7th May – 13th May 2022 | Another week in the markets
|S&P 500||Nasdaq||VIX||DJIA||Russell 1000||NYSE|
|Nifty 50||Gold||Silver||Brent crude||USD-INR||EUR-INR|
This week, major currencies saw a significant drop against the US dollar, the crypto market was in for a shock, and the stock market continued to decline. For a trading week that ended on Friday the 13th, this might just seem fitting.
- INR, GBP, and other currencies take a hit as the US dollar reaches a 20-year high
- Stablecoin TerraUSD falls to 23 cents shaking the crypto market
- Elon Musk puts Twitter deal on hold until he receives data on spam accounts
- Apple is no longer the world’s most valuable company, Saudi Aramco is
- More than 60% of the world’s advanced economies are currently plagued by inflation
Taking stock | Ri$e | Unstablecoin | #WaitForIt | A for Aramco | Macro problems | Invest wisely
After another down week full of chaos and volatility, stocks ended higher on Friday trimming losses. The S&P, which has been close to tumbling into the bear market, rose 2.39%, the Dow climbed by 466.36 points, and the Nasdaq Composite saw its largest one-day percentage gain since November 2020 and jumped by 3.82%. Despite Friday’s gains, all these major indices ended the week with losses.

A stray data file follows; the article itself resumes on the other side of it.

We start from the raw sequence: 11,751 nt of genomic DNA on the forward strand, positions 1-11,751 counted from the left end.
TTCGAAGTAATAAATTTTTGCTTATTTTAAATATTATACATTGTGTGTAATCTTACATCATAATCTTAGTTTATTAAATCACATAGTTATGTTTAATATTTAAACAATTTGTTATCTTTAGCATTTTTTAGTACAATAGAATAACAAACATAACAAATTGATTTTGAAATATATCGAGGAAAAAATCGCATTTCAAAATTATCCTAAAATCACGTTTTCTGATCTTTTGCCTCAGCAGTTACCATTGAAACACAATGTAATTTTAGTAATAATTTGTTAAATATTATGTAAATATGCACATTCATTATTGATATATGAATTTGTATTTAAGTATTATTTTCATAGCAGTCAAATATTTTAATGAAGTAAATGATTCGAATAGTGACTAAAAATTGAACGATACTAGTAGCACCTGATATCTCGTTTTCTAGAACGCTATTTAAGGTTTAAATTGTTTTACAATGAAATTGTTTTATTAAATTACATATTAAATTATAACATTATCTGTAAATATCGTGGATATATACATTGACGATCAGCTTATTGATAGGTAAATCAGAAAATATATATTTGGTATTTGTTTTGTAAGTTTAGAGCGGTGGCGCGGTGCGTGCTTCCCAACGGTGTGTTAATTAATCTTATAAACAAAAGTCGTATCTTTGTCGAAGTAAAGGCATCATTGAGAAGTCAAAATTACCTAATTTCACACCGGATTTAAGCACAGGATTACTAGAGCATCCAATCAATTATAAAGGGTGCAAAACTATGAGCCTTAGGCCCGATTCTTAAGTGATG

Amidst fears of economic slowdown, rising interest rates, China’s lockdowns, sanctions on Russia, and rising commodity prices, the US dollar climbed further to a 20-year high on Thursday. The dollar has always had a safe-haven appeal among investors, and the US dollar index – an index that tracks the value of the US dollar against six other major currencies – has risen 8% since the start of the year. According to Barclays, the dollar index could rise another 2% to 3%. The dollar strengthening comes at a cost for the global economy as other major currencies, from the British pound and the Swiss franc to currencies of developing countries like India, take a hit. The rupee dipped to a record low on Thursday for the second time this week at 77.63. The Japanese yen, which has fallen against the dollar by 13% since 2022 began, is at its 20-year low. On Thursday, the euro dropped by over 1% against the dollar, seeing its biggest one-day drop since March 2020.
TerraUSD, a stablecoin launched in 2020, crashed this week losing investors billions of dollars, driving down the price of other cryptocurrencies like bitcoin, and raising questions about the viability of cryptocurrency as a new form of finance. Stablecoins like TerraUSD are pegged to a government-backed currency or a commodity and aim to offer investors a less volatile alternative in the cryptocurrency market. For the most part, TerraUSD had maintained its value at $1 per coin since its launch. But this week, it plummeted more than one third on Monday and fell to as low as 23 cents on Wednesday.